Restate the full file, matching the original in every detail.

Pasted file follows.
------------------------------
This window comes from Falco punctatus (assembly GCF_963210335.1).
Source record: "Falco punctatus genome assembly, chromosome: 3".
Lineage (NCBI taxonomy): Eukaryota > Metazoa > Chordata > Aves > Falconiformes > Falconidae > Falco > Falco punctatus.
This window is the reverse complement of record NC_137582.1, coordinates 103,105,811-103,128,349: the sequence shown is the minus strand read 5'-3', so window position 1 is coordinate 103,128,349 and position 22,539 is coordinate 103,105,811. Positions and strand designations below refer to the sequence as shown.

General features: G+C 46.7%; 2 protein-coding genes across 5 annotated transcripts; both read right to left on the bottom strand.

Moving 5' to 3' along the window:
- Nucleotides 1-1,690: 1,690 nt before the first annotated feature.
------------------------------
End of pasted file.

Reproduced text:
This window comes from Falco punctatus (assembly GCF_963210335.1).
Source record: "Falco punctatus genome assembly, chromosome: 3".
Lineage (NCBI taxonomy): Eukaryota > Metazoa > Chordata > Aves > Falconiformes > Falconidae > Falco > Falco punctatus.
This window is the reverse complement of record NC_137582.1, coordinates 103,105,811-103,128,349: the sequence shown is the minus strand read 5'-3', so window position 1 is coordinate 103,128,349 and position 22,539 is coordinate 103,105,811. Positions and strand designations below refer to the sequence as shown.

General features: G+C 46.7%; 2 protein-coding genes across 5 annotated transcripts; both read right to left on the bottom strand.

Moving 5' to 3' along the window:
- Nucleotides 1-1,690: 1,690 nt before the first annotated feature.